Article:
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10th Feb 2024

There will be united Ireland referendum by 2030, says Mary Lou McDonald

Simon Kelly

united ireland

“There’s an awful lot of work to be done.”

Sinn Féin leader Mary Lou McDonald has said that a referendum on a united Ireland will happen before 2030.

Speaking to Sky News on Thursday, the president of the Irish opposition party said that while there is still “a lot of work to be done”, she firmly believes that a referendum on the subject will take place “in this decade.”

In a conversation with Kay Burley, Ms McDonald said: “It’s my job and the job of people like me who believe in reunification to convince, to win hearts and minds and to convince people of that opportunity – part of which will be really consolidating our relationship with Britain as our next door neighbour and good friend.”

During the interview, McDonald referred to the Good Friday Agreement, highlighting that, under its terms, there is a pathway for a reunification poll to be held in Northern Ireland.

“There is a provision for border polls to adjudicate whether the union with Britain continues or whether we reunify,” said the Sinn Féin president.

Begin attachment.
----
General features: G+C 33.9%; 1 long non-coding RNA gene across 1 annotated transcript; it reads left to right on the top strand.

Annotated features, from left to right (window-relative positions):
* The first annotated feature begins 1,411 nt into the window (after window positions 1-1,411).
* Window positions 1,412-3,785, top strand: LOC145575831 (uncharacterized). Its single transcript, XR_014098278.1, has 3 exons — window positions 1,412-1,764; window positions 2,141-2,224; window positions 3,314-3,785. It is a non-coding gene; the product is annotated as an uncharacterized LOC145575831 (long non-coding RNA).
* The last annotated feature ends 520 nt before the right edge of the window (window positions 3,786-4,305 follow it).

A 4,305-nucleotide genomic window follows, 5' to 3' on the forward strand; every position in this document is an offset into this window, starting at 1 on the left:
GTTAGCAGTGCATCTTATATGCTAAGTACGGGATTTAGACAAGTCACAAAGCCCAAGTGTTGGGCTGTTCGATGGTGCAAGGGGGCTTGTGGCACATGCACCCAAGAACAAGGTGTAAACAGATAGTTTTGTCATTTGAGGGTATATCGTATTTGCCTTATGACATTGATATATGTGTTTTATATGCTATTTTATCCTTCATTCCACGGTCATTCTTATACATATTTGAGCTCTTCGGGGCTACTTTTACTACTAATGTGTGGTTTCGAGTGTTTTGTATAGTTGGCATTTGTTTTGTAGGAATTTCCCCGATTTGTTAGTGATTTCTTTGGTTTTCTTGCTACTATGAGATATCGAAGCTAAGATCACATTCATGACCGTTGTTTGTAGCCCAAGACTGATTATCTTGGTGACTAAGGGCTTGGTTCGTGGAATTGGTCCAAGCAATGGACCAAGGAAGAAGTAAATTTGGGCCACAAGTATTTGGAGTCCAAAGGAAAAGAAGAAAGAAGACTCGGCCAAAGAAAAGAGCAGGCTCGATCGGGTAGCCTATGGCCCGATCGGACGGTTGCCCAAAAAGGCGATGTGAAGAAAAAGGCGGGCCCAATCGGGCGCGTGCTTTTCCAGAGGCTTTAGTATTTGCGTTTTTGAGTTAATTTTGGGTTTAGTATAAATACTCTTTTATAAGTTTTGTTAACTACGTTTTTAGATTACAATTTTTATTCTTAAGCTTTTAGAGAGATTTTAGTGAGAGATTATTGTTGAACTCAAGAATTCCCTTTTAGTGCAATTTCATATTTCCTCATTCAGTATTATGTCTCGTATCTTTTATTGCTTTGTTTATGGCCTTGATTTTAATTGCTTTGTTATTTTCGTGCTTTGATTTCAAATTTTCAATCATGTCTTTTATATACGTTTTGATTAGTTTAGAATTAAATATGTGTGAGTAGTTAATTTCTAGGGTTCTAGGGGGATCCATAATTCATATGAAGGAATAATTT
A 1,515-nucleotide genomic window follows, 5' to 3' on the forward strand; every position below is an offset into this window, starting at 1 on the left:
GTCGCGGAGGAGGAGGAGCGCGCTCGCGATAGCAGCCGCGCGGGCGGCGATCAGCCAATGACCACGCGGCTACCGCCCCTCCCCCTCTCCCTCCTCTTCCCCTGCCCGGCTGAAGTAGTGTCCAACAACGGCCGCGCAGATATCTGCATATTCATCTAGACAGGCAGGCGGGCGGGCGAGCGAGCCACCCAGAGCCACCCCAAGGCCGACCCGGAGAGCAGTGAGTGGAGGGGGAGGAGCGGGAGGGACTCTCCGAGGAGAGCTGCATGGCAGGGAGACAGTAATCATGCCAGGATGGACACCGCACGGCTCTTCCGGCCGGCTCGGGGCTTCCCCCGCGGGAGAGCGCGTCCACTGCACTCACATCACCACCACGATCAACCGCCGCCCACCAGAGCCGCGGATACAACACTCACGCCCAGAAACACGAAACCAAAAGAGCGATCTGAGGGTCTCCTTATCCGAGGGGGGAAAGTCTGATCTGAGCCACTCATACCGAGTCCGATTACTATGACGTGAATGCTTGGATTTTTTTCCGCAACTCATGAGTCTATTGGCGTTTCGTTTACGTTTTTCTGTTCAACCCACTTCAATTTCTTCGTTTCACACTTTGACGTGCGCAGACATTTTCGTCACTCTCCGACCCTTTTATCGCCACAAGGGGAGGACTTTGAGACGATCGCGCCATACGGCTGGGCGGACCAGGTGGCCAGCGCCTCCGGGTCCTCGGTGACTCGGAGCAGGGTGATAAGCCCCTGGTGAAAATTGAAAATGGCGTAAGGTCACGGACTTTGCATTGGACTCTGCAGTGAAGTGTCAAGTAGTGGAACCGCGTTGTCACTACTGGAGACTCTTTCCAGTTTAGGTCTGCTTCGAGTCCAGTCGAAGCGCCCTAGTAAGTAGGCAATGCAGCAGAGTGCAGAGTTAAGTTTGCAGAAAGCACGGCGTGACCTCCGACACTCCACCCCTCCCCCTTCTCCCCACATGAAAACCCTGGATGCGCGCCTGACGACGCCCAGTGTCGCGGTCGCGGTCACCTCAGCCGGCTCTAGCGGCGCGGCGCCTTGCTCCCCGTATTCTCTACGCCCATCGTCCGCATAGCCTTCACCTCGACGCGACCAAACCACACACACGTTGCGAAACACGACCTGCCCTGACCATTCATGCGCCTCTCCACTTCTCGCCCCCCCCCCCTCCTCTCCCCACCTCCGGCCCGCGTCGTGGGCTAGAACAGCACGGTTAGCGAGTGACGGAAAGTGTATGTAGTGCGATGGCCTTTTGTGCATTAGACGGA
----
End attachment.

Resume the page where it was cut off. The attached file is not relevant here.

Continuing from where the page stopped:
There will be united Ireland referendum by 2030, says Mary Lou McDonald

The Agreement, which was signed in 1998, states that if it “appears likely” that a “majority of those voting would express a wish that Northern Ireland should cease to be part of the United Kingdom and form part of a united Ireland”, then a vote would be sanctioned.

Since Brexit, the political conversation around a united Ireland has become louder, and Sinn Féin have been vocal about bringing the issue to the people in recent years.

“I firmly and passionately believe that our best opportunities are when we are united, economically, socially, politically,” McDonald added, mentioning the changing political landscape in the form of Michelle O’Neill becoming the first Sinn Féin first minister in the North over the weekend.

“I don’t mean that it’s happening next week or next month,” said McDonald.

“I’ve said consistently to the government in Dublin that they really need to take possession of this conversation that’s now under way right across Ireland.

“They need to give it a structure and a place and of course it has to be inclusive – we want to hear from every voice, including those for whom reunification would not be their first option – those who go out and campaign for the union.”

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